Cruising for Baby Birds on the Salt Marsh

Posted 07/18/05
by Paul Kerlinger
Outdoors Columnist

CAPE MAY, N.J. – I went cruisin' for chicks with Captain Bob Carlough of The Skimmer, a back bay pontoon boat, on a hot July afternoon. Our destination: Cape May's back bays.

It's been a tough year for mama birds on the salt marsh. Abnormally high tides this spring wiped out more than 10,000 nests in one day, but the adult birds tried again and here we were witnessing the fruits of their dedication.

In one area alone there were tens of thousands of Laughing Gull babies, hunkered down in the tall sea grass.

The gull chicks' nests are only inches above the water. It's remarkable that these birds survive and flourish under such harsh conditions.

Nearby, hundreds of Common Terns were waving in the air, signaling to their young in nests below.

Most of the people on board The Skimmer had never seen a baby gull or other baby bird, so this was a special experience for them.

The Osprey nests were easy to see. The New Jersey Department of Environmental Protection in collaboration with people like Capt. Bob and Linda Carlough, have erected nests on poles in the marsh.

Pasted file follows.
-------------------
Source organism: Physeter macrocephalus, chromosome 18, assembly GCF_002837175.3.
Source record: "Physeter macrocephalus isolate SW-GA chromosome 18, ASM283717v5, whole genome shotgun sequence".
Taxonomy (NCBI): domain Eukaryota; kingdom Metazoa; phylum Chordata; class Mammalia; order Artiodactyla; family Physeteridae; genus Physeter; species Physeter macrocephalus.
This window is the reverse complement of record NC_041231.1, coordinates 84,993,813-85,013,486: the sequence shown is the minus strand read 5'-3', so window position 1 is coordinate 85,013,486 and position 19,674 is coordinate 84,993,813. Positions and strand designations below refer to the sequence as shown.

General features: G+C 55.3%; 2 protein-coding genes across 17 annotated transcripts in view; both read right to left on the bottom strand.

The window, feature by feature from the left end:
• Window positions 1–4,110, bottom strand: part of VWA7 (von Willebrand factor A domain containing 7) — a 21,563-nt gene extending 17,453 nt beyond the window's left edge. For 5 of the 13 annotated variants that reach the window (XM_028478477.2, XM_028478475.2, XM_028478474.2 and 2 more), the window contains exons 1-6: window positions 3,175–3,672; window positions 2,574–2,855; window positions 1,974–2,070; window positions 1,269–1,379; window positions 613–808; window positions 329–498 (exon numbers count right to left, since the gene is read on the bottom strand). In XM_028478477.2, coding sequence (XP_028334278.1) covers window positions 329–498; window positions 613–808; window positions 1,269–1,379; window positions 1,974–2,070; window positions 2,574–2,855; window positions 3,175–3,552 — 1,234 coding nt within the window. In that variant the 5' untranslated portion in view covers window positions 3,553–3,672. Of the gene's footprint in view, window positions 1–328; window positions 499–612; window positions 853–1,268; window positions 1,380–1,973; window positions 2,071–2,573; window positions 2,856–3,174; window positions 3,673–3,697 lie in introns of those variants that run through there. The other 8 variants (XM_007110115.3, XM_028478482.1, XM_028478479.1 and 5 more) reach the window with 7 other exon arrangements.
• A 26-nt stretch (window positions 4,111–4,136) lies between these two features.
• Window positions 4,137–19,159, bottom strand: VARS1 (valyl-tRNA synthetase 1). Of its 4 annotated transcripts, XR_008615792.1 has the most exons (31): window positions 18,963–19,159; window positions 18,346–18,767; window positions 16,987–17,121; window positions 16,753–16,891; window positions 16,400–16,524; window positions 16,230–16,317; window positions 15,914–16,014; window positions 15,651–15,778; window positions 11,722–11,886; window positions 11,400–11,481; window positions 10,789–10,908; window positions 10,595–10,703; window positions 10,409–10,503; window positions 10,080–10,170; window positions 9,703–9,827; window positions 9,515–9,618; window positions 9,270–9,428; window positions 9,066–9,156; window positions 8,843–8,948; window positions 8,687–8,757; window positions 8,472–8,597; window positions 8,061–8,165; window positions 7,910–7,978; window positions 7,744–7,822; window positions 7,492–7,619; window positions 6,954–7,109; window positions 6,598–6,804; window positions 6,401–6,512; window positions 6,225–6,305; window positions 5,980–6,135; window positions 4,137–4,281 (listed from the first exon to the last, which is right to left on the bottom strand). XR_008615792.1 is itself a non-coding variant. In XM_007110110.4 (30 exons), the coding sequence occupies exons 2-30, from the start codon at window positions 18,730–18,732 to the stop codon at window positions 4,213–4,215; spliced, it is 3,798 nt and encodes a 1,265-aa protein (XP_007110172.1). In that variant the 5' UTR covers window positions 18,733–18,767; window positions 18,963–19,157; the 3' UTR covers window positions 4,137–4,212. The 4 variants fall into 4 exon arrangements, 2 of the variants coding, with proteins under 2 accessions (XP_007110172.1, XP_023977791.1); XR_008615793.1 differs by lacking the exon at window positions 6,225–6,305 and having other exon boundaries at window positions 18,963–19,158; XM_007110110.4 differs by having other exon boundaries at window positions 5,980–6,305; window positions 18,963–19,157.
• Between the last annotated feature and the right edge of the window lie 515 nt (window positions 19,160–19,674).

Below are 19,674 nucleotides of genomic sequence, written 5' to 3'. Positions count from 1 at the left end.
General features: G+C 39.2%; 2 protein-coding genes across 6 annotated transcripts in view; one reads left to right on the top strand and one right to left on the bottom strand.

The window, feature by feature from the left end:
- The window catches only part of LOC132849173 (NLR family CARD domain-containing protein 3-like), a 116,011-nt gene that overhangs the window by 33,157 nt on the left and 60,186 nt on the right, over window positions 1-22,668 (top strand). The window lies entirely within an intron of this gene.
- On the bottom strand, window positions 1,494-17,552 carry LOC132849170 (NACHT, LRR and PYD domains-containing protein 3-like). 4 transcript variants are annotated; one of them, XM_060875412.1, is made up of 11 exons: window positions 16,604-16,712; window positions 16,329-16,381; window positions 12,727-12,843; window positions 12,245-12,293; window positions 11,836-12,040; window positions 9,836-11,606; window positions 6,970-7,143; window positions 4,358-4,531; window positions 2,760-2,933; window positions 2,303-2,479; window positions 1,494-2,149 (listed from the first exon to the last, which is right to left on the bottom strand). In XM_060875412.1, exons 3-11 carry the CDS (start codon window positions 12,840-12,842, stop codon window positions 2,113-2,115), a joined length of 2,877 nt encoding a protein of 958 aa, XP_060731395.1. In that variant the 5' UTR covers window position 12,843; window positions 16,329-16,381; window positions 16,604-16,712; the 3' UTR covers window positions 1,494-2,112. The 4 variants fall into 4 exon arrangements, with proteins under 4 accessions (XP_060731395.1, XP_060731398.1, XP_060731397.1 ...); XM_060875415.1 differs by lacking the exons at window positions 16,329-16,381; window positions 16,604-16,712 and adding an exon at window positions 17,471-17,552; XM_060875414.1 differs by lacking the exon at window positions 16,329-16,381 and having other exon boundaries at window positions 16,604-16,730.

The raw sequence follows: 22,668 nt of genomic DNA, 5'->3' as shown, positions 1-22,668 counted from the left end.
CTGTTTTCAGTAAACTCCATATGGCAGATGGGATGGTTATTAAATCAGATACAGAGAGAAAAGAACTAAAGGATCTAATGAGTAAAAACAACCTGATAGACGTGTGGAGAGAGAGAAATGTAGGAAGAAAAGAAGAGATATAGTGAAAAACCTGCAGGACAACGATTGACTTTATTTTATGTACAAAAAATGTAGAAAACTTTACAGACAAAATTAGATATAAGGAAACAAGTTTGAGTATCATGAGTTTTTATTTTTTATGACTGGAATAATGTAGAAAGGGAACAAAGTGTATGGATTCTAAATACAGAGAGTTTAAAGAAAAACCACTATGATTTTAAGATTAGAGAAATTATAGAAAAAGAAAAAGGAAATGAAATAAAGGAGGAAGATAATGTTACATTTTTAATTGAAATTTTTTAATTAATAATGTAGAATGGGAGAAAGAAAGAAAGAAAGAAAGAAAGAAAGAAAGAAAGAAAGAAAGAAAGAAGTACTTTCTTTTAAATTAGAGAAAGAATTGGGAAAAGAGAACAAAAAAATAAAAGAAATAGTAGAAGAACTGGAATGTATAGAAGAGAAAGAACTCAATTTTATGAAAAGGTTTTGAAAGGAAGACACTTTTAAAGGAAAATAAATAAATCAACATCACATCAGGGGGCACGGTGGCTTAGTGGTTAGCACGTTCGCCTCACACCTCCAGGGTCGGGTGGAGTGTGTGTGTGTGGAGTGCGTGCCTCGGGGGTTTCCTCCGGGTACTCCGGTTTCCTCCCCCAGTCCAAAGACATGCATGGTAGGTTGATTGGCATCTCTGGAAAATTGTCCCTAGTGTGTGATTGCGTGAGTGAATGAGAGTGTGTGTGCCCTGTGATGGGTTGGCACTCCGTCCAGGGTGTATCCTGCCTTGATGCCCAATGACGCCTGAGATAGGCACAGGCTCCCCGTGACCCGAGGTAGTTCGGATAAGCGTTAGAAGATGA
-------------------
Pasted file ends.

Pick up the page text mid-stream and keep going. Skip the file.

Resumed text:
Of the 18 nests erected in a recent year behind Wildwood, 14 have chicks in them as of July 2005. Cruising by a nest, you are likely to see both adults and baby Ospreys. If you are lucky the adults will bring in a fish to feed to their young.

If you are truly lucky, you may also see baby Willet (a large shorebird), Oystercatcher (a large sandpiper-like bird with a bright orange bill), or Clapper Rail ("thin as a rail" birds) chicks. All nest in the marshes of Cape May and Wildwood.

Although you aren't likely to see baby herons and egrets, you may just hear them as they make their clicking and screaming noises as they beg for food.

The presence of their nests in colonies of dozens to hundreds of nests is given away by adults sitting on tops of the trees. Sometimes nests can be seen through the vegetation, but for the most part they are well hidden.

The beauty of going to the nests on a boat like The Skimmer is that the pontoon boat slides along the edge of the marsh, right next to a gull or tern colony, without disturbing the nesting birds.

If you want to see this phenomenon, do it soon. The young will be leaving their nests by early August.

Related Info..

 

 

Tern hovers over babies in the salt marsh

Baby Laughing Gulls hidden among the marsh grass.

Mama, Papa and baby osprey

Cormorant mother and chick

Tern chicks

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